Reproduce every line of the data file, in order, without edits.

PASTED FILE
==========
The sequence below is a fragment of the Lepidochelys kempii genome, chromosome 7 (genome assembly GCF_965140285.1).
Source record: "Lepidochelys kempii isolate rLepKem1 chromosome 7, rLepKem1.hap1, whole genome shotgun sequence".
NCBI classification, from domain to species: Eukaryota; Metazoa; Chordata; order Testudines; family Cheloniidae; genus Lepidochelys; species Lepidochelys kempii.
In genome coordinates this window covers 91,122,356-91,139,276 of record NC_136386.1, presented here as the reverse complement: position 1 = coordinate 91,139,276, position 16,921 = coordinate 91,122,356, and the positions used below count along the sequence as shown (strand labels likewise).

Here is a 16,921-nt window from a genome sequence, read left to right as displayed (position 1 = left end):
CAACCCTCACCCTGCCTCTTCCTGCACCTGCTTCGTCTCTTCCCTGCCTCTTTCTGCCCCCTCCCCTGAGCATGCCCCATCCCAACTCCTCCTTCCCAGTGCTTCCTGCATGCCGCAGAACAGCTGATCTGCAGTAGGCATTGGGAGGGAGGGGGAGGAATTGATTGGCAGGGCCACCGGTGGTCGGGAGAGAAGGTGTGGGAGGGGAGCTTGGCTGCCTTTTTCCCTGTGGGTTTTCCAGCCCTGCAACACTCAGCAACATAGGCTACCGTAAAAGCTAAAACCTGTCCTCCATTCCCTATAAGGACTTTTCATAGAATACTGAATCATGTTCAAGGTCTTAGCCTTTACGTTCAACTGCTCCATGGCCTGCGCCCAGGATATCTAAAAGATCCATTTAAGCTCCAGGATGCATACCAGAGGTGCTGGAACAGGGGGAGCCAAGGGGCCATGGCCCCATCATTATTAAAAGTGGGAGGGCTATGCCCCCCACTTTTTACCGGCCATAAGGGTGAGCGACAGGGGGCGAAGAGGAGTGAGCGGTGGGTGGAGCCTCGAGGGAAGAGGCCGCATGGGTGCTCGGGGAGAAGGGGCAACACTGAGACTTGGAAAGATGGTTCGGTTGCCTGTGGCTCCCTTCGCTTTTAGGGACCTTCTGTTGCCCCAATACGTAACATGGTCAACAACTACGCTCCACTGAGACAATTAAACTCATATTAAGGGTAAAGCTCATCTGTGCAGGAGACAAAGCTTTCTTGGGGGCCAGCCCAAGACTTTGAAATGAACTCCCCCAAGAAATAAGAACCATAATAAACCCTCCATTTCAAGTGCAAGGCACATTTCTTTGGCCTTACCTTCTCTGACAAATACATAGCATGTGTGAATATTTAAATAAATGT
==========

The sequence below is a fragment of the Lepidochelys kempii genome, chromosome 7 (genome assembly GCF_965140285.1).
Source record: "Lepidochelys kempii isolate rLepKem1 chromosome 7, rLepKem1.hap1, whole genome shotgun sequence".
NCBI classification, from domain to species: Eukaryota; Metazoa; Chordata; order Testudines; family Cheloniidae; genus Lepidochelys; species Lepidochelys kempii.
In genome coordinates this window covers 91,122,356-91,139,276 of record NC_136386.1, presented here as the reverse complement: position 1 = coordinate 91,139,276, position 16,921 = coordinate 91,122,356, and the positions used below count along the sequence as shown (strand labels likewise).

Here is a 16,921-nt window from a genome sequence, read left to right as displayed (position 1 = left end):
CAACCCTCACCCTGCCTCTTCCTGCACCTGCTTCGTCTCTTCCCTGCCTCTTTCTGCCCCCTCCCCTGAGCATGCCCCATCCCAACTCCTCCTTCCCAGTGCTTCCTGCATGCCGCAGAACAGCTGATCTGCAGTAGGCATTGGGAGGGAGGGGGAGGAATTGATTGGCAGGGCCACCGGTGGTCGGGAGAGAAGGTGTGGGAGGGGAGCTTGGCTGCCTTTTTCCCTGTGGGTTTTCCAGCCCTGCAACACTCAGCAACATAGGCTACCGTAAAAGCTAAAACCTGTCCTCCATTCCCTATAAGGACTTTTCATAGAATACTGAATCATGTTCAAGGTCTTAGCCTTTACGTTCAACTGCTCCATGGCCTGCGCCCAGGATATCTAAAAGATCCATTTAAGCTCCAGGATGCATACCAGAGGTGCTGGAACAGGGGGAGCCAAGGGGCCATGGCCCCATCATTATTAAAAGTGGGAGGGCTATGCCCCCCACTTTTTACCGGCCATAAGGGTGAGCGACAGGGGGCGAAGAGGAGTGAGCGGTGGGTGGAGCCTCGAGGGAAGAGGCCGCATGGGTGCTCGGGGAGAAGGGGCAACACTGAGACTTGGAAAGATGGTTCGGTTGCCTGTGGCTCCCTTCGCTTTTAGGGACCTTCTGTTGCCCCAATACGTAACATGGTCAACAACTACGCTCCACTGAGACAATTAAACTCATATTAAGGGTAAAGCTCATCTGTGCAGGAGACAAAGCTTTCTTGGGGGCCAGCCCAAGACTTTGAAATGAACTCCCCCAAGAAATAAGAACCATAATAAACCCTCCATTTCAAGTGCAAGGCACATTTCTTTGGCCTTACCTTCTCTGACAAATACATAGCATGTGTGAATATTTAAATAAATGT